The Rise and Fall of Theranos
The Dropout cuts right to the heart of the Theranos medical device scam, allowing us to watch Elizabeth Holmes’ brazen actions, and wonder —along with everyone else since her crimes came to light— how she got away with it for so long.
Theranos founder Elizabeth Holmes’ (a dazzling performance by Amanda Seyfried) attempt to revolutionize the healthcare industry and become a billionaire, no matter the cost, is painted here in all its audacious, twisted glory. The Dropout presents the Elizabeth Holmes case as it is: perplexing, shocking, but somehow sliding carefully along the edges of something we feel we can nearly grasp onto the “why” and “how” of. The Hulu show’s made the bold, brilliant choice not to point the audience directly towards a particular opinion, cleverly interspersing voice-overs listing Elizabeth’s crimes while we watch her in emotional moments; It’s all laid out from every angle, for us to decide for ourselves.
Whether you’ve only heard of Holmes’ fraud from news headlines, or have been following the triumph-turned-scam for years, this show will capture your attention and hold it. It’s the kind of entertainment that keeps you hoping the episode won’t end, while you’re also dying to talk about everything that just happened when it does.
The pacing is fantastic, offering beats of Elizabeth’s life in chronological order as is relevant to both her vision and the crimes, chapterized by footage from her 2017 questioning in court. Though the show does a wonderful job humanizing her, and exploring what she’s experienced, it never excuses her behavior.
To watch The Dropout is to know with absolute clarity that Elizabeth Holmes is a criminal who hurt people. But still, you wonder why. Where did it go wrong? When did she become like this? How did it all add up? It’s an impossible answer; We may never know the truth. The show certainly leans into that fact.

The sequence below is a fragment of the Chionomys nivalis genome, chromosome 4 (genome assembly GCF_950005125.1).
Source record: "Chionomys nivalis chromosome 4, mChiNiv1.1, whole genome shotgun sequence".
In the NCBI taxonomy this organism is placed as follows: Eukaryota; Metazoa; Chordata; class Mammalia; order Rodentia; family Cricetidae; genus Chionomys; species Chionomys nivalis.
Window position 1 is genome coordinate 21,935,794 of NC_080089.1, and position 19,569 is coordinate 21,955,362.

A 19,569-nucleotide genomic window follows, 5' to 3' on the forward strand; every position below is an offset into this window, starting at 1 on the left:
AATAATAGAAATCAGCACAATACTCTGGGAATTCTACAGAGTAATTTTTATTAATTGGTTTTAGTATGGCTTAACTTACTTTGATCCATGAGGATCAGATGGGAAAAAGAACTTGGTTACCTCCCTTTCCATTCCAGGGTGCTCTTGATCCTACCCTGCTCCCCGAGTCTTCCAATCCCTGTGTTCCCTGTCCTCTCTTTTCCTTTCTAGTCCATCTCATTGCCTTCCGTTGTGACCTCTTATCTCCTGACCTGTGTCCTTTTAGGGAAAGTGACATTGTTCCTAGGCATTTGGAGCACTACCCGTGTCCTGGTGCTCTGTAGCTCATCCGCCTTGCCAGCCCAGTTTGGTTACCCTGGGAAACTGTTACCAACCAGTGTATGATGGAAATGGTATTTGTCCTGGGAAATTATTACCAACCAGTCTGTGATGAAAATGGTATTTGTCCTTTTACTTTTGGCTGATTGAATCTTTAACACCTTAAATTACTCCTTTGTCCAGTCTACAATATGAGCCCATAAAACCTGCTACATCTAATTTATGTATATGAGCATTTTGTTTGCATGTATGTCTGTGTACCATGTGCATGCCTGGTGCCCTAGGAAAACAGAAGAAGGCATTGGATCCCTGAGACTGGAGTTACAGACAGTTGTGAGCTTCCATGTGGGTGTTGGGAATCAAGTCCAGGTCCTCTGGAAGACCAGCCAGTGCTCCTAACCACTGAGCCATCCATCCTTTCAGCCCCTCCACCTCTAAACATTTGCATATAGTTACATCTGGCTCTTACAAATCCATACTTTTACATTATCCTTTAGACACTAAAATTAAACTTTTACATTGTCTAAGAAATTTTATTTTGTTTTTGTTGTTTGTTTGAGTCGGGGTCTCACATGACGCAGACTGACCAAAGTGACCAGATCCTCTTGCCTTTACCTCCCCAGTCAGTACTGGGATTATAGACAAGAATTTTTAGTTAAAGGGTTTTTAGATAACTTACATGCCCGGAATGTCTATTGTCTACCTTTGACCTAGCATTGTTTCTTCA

Compelling and convincing in its storytelling, we — the audience; society— are aware that we’ve been swept up by the same stories that Elizabeth Holmes has so thoroughly internalized: Steve Jobs, Bill Gates, Elon Musk; College dropouts who shaped the world with their singular vision of a new technology. “You don’t get to skip any steps. You have to do the work,” a female professor advises Elizabeth when she brings forward her first invention and it is deemed impossible: “I’m sorry your idea’s impossible, but that’s the way the world works.” Elizabeth counters that “The world works in certain ways until a great idea comes along and changes everything,” In that moment, we want to believe her. Because by then it’s evident that she’s always thought she is smarter than everyone in the room, and that sometimes she genuinely is.
To watch The Dropout is to know with absolute clarity that Elizabeth Holmes is a criminal who hurt people.
The show successfully alternates between this inspiring energy and the horrors of her actions creeping up on us; The certainty that her behavior is unethical looms over the fact that we’ve been conditioned to root for the underdog, expecting the unlikely hero to succeed by the end of their entrepreneurial journey. We enjoy scenes of an energized Elizabeth dancing around her office, alongside classic start-up moments of panicked racing between pitches in the search for financial backing.
The inevitable downfall is a slow-burn; We know it’s coming, but first The Dropout wants us invested in how Elizabeth builds it all up; It wants to make sure we know the people she’s pulled into her unrelenting orbit before she destroys them. Elizabeth Holmes is a conman, a businesswoman, a visionary, a fraud, a daughter, a neighbour, a reluctant but talented student. She’s a dreamer, a doer, and in the words of her idol Steve Jobs, she’s one of “the crazy ones, the misfits” who believes she’s unique and misunderstood enough to actually change the world.
Amanda Seyfried is astonishing as this Elizabeth Holmes, conveying all of her determination and ambition; the naivety of her youth coupled with her unyielding egotism. She’s savvy in one sense, but awkward in all the others: Wildly out of touch with the people around her, regularly seen practicing disjointed phrases in the mirror.
The Dropout captures with genius ease and humor, the very specific lack of clarity, the almost-almost of understanding Elizabeth’s motivations. We are witnesses to all the emotional complexities involved in her crime: the factors out of her control, and those pushing her along in the insanity of Silicon Valley.